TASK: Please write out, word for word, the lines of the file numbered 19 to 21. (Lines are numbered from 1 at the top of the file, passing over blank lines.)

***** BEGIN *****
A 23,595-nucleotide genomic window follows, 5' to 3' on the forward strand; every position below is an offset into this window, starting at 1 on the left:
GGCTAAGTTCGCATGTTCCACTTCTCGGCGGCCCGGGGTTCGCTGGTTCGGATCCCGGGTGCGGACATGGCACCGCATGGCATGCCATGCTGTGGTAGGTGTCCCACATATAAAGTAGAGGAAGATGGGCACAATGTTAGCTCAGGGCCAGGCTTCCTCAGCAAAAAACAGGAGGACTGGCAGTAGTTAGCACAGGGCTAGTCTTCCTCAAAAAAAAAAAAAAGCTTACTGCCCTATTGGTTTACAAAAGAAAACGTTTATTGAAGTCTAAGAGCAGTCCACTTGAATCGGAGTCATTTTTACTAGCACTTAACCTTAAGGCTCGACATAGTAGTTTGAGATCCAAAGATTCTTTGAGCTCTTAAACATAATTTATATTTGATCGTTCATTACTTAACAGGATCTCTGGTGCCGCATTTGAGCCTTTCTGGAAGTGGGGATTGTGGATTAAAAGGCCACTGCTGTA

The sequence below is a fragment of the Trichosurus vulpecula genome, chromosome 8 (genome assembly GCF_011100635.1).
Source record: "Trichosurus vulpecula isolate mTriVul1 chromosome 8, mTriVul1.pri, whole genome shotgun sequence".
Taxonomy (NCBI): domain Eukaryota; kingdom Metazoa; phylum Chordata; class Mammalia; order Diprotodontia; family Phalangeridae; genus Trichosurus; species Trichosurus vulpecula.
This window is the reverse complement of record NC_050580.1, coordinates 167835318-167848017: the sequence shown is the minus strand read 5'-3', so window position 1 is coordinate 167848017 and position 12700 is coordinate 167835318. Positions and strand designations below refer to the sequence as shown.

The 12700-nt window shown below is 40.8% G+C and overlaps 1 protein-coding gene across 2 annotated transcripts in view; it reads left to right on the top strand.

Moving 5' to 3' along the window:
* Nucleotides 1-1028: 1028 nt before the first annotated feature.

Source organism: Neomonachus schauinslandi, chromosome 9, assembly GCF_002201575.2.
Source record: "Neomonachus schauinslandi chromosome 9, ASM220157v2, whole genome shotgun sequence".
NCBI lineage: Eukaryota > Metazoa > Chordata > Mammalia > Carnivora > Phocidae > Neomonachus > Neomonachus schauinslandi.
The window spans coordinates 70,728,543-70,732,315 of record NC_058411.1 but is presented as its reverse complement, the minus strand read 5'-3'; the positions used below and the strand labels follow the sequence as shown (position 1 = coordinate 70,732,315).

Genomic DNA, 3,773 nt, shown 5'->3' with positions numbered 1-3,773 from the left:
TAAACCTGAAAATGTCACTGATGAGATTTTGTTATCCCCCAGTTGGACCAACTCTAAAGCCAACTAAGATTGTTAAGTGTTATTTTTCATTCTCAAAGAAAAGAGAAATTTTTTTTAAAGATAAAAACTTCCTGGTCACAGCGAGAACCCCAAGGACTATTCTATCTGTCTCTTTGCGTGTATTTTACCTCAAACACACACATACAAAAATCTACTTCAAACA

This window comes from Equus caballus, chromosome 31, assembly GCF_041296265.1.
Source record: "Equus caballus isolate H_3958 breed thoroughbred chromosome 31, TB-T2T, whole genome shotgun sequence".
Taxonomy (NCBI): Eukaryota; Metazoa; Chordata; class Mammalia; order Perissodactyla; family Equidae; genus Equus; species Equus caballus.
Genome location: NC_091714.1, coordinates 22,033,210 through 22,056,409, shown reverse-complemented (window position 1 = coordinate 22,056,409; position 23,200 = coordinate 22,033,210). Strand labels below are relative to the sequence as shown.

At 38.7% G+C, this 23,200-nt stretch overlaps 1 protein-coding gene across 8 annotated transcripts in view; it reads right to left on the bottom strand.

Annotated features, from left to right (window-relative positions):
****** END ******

Genome location: NC_091714.1, coordinates 22,033,210 through 22,056,409, shown reverse-complemented (window position 1 = coordinate 22,056,409; position 23,200 = coordinate 22,033,210). Strand labels below are relative to the sequence as shown.

At 38.7% G+C, this 23,200-nt stretch overlaps 1 protein-coding gene across 8 annotated transcripts in view; it reads right to left on the bottom strand.

Annotated features, from left to right (window-relative positions):